by libray on Tue 20th Sep 2011 21:09 UTC in reply to "RE: what goes around"
libray Member since:
2005-08-27

USA! USA! USA! USA!

... this is not the WWF^H^H^H WWE

Reply Score: 2

waste
by kristoph on Mon 19th Sep 2011 22:33 UTC
kristoph
Member since:
2006-01-01

These patent lawsuits are such a waste of money and human creativity.

(Also, obligatory complaint about another lame patent piece getting headlined while actually news about OS'es winds up in the sidebar.)

Reply Score: 6

RE: waste
by tupp on Tue 20th Sep 2011 22:09 UTC in reply to "waste"
tupp Member since:
2006-11-12

These patent lawsuits are such a waste of money and human creativity.

Yes. Especially now that it is Apple that is on the defensive.

/sarcasm

Reply Score: 5

The fair thing to do.......
by robojerk on Mon 19th Sep 2011 22:35 UTC
robojerk
Member since:
2006-01-10

Block the sale of all devices from Samsung, HTC, Motorola, Apple, Nokia, LG, Asus, Acer, Dell, Microsoft, Kodak, HP, Sony Ericson, etc........

Since they all seem infringe on one another's patents it does seem like the right thing to do......

Reply Score: 18

RE: The fair thing to do.......
by JAlexoid on Mon 19th Sep 2011 23:34 UTC in reply to "The fair thing to do......."
JAlexoid Member since:
2009-05-19

Block everyone from breathing, since you might breathe in a patented chemical....

...when the Editors of the Guide were sued by the families of those who had died as a result of taking the entry on the planet Traal literally (it said "Ravenous Bugblatter beasts often make a very good meal for visiting tourists" instead of "Ravenous Bugblatter beasts often make a very good meal of visiting tourists") they claimed that the first version of the sentence was the more aesthetically pleasing, summoned a qualified poet to testify under oath that beauty was truth, truth beauty and hoped thereby to prove that the guilty party was Life itself for failing to be either beautiful or true. The judges concurred, and in a moving speech held that Life itself was in contempt of court, and duly confiscated it from all those there present before going off to enjoy a pleasant evening's ultragolf.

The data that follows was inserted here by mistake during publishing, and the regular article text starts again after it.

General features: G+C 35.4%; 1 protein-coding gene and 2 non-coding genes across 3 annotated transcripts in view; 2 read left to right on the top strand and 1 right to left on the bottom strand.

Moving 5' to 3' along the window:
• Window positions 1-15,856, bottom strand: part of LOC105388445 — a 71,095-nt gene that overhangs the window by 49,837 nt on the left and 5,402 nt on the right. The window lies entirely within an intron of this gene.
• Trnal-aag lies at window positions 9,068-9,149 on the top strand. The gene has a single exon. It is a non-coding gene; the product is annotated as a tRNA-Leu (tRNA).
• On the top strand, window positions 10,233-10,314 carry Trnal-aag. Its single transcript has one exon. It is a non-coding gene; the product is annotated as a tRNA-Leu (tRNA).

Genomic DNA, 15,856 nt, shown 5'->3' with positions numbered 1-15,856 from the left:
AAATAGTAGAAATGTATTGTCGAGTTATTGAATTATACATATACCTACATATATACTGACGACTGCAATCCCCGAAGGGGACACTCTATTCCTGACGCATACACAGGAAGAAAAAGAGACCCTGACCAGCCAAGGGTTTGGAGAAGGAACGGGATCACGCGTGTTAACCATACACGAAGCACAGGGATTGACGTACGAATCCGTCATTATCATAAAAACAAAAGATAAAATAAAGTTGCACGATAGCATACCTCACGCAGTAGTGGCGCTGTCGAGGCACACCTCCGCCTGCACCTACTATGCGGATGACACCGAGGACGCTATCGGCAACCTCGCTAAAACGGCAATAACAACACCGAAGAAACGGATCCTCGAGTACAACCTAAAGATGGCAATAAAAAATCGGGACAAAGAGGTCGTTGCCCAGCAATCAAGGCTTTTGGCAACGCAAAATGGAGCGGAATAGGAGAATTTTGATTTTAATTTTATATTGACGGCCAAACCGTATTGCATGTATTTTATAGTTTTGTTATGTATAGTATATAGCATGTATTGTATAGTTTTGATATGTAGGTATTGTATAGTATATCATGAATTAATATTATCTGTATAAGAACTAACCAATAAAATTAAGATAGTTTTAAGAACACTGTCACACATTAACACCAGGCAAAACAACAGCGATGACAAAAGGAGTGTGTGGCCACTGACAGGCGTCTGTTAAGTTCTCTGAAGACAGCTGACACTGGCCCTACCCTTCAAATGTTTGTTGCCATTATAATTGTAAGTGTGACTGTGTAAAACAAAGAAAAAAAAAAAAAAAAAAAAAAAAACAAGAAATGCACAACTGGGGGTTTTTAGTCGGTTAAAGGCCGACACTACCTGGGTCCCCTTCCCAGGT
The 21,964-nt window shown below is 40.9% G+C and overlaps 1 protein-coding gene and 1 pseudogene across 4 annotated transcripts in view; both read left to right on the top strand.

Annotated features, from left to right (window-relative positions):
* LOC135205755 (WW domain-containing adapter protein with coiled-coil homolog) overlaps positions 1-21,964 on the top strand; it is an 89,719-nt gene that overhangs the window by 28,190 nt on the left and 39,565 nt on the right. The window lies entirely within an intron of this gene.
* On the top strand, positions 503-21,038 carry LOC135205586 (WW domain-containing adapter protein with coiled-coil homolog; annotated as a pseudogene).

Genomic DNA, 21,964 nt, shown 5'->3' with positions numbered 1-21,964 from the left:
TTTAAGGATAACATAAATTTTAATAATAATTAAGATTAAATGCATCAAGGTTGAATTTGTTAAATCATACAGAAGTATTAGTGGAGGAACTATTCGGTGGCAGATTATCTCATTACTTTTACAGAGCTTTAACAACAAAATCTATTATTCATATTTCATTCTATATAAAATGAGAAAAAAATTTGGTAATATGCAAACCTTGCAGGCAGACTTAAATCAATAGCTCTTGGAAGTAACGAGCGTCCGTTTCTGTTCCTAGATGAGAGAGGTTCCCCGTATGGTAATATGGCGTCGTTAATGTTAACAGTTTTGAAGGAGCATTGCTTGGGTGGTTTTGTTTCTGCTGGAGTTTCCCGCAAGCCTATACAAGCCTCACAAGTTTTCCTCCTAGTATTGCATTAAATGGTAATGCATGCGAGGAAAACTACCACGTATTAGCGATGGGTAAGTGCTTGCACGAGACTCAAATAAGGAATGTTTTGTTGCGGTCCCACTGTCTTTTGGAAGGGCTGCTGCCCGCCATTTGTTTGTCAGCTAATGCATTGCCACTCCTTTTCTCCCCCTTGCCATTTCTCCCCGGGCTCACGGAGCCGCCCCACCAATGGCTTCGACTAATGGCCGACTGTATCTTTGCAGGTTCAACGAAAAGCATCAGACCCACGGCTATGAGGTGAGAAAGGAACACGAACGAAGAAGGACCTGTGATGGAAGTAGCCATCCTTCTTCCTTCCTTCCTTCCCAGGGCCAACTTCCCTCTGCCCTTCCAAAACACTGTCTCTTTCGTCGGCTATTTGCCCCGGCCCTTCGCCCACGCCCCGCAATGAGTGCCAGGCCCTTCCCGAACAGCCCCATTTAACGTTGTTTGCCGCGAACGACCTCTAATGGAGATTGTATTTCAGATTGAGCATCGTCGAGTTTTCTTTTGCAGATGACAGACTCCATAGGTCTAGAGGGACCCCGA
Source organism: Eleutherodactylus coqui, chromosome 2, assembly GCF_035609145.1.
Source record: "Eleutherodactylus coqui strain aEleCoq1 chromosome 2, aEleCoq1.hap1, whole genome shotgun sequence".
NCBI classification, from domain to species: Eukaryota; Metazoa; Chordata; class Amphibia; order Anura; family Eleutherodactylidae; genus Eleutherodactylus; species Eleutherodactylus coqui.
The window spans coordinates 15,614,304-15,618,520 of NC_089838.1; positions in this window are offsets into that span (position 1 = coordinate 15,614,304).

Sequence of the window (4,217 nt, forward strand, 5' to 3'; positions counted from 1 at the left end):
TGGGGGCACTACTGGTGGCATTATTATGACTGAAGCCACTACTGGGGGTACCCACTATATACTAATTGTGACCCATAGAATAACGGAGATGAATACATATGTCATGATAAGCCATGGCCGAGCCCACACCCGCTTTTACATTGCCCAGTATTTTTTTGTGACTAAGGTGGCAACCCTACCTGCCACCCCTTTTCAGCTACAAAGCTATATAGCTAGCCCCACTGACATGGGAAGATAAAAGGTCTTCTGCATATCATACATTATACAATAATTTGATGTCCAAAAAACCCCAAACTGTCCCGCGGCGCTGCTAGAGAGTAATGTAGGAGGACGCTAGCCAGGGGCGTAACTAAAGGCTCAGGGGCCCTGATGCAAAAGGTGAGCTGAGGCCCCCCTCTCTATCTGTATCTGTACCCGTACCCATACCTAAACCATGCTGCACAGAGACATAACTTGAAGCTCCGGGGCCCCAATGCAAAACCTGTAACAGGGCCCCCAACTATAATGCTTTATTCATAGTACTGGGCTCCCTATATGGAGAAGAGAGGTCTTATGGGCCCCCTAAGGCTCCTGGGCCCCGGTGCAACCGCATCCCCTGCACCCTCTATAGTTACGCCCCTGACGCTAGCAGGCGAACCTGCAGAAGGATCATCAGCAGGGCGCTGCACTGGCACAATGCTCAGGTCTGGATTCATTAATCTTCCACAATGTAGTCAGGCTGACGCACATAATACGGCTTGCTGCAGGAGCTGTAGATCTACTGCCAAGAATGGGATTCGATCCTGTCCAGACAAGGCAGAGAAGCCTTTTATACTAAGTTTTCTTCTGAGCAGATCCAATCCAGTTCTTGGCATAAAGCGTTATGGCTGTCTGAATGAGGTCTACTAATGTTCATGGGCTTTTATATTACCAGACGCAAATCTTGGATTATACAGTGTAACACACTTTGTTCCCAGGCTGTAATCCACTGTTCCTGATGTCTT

Edited 2011-09-19 23:37 UTC

Reply Score: 11

v ha
by rubberneck on Mon 19th Sep 2011 23:55 UTC
Comment Title
by Bringbackanonposting on Mon 19th Sep 2011 23:56 UTC
Bringbackanonposting
Member since:
2005-11-16

Gee I'd laugh if Apple couldn't sell the iPhone5 here. ;)

Reply Score: 8

Nationalism
by ozonehole on Tue 20th Sep 2011 04:18 UTC
ozonehole
Member since:
2006-01-07

I've spent a good deal of time in South Korea - believe me, the Koreans do not take well to anyone insulting their country. And Apple, with their attacks on Samsung, are insulting a national champion. When Apple finally finds itself in a Korean court squaring off against Samsung, they are going to wish they never started this.

Edited 2011-09-20 04:19 UTC

Reply Score: 10

RE: Nationalism
by robojerk on Tue 20th Sep 2011 05:07 UTC in reply to "Nationalism"
robojerk Member since:
2006-01-10

What market share does Apple have in S. Korea?

A lot of consumers love home (country) brands. For example; the PS3 and Wii (both Japanese products) far outsell the Xbox 360 (N. American) in Japan (I think it's still true). Does Apple have a significant market share in S. Korea to really be upset about losing the market completely?